final StreamExecutionEnvironment env = StreamExecutionEnvironment.getExecutionEnvironment(); // Enable Flink checkpoint to make state fault tolerant env.enableCheckpointing(60000); // Define the Pravega configuration ParameterTool params = ParameterTool.fromArgs(args); PravegaConfig config = PravegaConfig.fromParams(params); // Define the event deserializer DeserializationSchema<MyClass> deserializer = ... // Define the data stream FlinkPravegaReader<MyClass> pravegaSource = FlinkPravegaReader.<MyClass>builder() .forStream(...) .withPravegaConfig(config) .withDeserializationSchema(deserializer) .build(); DataStream<MyClass> stream = env.addSource(pravegaSource) .setParallelism(4) .uid("pravega-source");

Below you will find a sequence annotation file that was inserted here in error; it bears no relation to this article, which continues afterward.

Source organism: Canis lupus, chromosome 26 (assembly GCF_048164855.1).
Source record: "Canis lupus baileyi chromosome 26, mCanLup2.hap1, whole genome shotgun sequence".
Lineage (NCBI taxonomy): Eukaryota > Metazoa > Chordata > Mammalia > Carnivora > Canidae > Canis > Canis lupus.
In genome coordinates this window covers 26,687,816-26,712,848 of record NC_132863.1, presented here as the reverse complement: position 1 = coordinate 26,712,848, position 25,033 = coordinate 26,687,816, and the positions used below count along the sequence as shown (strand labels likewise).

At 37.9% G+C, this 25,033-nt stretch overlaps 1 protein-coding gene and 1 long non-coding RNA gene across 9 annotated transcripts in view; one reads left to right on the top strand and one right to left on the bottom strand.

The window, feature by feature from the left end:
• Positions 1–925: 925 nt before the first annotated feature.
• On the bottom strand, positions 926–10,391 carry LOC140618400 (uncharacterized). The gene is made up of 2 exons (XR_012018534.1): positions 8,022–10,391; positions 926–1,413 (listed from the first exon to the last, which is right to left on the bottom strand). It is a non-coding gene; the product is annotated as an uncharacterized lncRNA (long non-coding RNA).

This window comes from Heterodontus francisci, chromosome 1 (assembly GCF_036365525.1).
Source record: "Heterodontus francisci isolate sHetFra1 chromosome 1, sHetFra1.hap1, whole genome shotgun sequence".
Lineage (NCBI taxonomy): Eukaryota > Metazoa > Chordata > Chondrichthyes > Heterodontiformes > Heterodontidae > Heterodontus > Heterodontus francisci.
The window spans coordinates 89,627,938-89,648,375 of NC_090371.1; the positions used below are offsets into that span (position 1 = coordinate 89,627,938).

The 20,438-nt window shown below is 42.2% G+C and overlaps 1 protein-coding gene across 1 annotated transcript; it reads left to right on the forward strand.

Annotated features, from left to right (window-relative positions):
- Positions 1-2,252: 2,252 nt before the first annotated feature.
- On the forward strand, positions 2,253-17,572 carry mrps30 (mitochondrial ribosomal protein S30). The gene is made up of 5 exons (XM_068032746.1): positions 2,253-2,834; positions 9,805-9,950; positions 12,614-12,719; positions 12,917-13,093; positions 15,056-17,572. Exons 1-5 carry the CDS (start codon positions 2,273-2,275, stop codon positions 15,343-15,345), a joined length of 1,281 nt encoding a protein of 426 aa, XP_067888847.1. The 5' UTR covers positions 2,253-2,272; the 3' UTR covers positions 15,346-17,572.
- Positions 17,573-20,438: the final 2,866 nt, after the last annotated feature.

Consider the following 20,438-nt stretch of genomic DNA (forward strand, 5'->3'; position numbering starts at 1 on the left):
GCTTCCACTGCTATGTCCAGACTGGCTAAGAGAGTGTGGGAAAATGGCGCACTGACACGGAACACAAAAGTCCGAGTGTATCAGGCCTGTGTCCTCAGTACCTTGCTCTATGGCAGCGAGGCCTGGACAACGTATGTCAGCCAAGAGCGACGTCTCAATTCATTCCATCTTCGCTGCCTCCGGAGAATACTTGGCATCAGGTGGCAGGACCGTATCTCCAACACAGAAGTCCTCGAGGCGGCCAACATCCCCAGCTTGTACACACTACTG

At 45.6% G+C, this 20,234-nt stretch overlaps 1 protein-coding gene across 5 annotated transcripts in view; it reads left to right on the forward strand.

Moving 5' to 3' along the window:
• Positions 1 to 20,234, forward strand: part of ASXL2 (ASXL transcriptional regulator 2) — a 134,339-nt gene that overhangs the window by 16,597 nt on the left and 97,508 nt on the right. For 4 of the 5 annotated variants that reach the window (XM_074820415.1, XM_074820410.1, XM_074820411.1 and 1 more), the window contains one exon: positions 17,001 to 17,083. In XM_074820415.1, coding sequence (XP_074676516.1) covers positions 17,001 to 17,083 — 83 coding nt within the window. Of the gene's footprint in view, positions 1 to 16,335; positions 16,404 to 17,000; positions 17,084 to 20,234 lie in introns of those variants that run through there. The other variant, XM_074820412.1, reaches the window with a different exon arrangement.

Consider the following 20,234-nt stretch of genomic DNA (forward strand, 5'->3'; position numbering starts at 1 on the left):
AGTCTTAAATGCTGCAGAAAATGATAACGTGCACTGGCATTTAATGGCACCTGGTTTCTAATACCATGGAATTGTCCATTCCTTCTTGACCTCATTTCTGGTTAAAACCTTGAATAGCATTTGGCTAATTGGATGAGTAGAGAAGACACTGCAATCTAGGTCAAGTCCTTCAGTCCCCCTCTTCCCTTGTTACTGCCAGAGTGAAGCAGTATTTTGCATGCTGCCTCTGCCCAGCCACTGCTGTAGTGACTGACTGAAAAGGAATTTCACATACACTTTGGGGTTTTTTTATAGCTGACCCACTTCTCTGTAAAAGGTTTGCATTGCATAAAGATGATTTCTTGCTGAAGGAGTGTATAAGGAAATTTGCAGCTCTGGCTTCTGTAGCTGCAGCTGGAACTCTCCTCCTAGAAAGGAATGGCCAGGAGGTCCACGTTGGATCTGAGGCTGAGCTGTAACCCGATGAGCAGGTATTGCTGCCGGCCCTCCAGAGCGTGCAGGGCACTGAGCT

FlinkPravegaWriter is a Flink
SinkFunction implementation which supports parallel writes to Pravega streams.
It supports three writer modes that relate to guarantees about the persistence of events emitted by the sink to a Pravega Stream:
- Best-effort - Any write failures will be ignored and there could be data loss.
- At-least-once(default) - All events are persisted in Pravega. Duplicate events are possible, due to retries or in case of failure and subsequent recovery.
- Exactly-once - All events are persisted in Pravega using a transactional approach integrated with the Flink checkpointing feature.
Internally, it will initiate several Pravega
TransactionalEventStreamWriter (depends on the writer mode) instances to write data to the stream. It provides a builder-style API to construct.
A basic usage looks like this: